They are fun to make, but only after I figure out the right words to animate. That is the most important thing. I spend a few days thinking about my initial idea for each to know if the words will work. Then through the words the pattern and animation develops. I try to make sure I am not forcing a poem that wants to stay still into a moving poem. I never want a motion poem to be a series of lines blinking in an order that could just as easily happen as a standard stationary poem. I want to make several things happen at once. I want it to be confusing. I want to open up multiple dimensions in each. I want them to create headaches. I think after I build a couple hundred more I will know if I am successful.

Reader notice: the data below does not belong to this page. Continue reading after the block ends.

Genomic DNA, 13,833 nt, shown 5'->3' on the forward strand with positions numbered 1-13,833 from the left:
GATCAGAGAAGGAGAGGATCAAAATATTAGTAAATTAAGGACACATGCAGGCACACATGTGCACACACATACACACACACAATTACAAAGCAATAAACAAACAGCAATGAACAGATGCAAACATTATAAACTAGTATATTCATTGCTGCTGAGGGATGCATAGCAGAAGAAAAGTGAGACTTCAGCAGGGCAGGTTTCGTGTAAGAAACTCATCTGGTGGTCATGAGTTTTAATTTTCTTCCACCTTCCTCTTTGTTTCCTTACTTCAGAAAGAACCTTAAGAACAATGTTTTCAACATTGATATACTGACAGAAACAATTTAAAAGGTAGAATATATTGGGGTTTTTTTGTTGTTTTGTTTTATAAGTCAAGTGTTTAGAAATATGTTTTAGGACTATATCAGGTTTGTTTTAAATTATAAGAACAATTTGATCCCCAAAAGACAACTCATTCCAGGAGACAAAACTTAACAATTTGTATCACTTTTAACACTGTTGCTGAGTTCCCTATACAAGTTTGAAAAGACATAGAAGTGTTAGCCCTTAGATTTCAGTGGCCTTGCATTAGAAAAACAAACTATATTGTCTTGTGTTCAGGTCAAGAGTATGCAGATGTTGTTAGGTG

We Are Over The Spaces Touching by Carrie Lorig and Chad Redden

We Are Over The Spaces Touching by Carrie Lorig & Chad Redden, Red Lightbulbs 9

After I finish a motion poem, I always ask myself if it is like a poem a Star Fleet Cadet might build for a poetry workshop at Star Fleet Academy. After I finish a motion poem, I wonder about the snarky comments Star Fleet Cadets might write on my motion poem if it were introduced into a poetry workshop at Star Fleet Academy.

I can teach you how to have a hangover every morning after, how to crochet a case for your Kindle, how to hate cops and how to over-romanticize emails. What can you teach me?

I know a fair amount about insomnia. I’m uncertain how to teach insomnia.

Some people don’t have homes. Do you? Close your eyes. Where is home for you? What does it sound like? What does home smell like? Are you alone here or are you sharing a home. If this home does not exist, tell me a story about the last time you killed a man.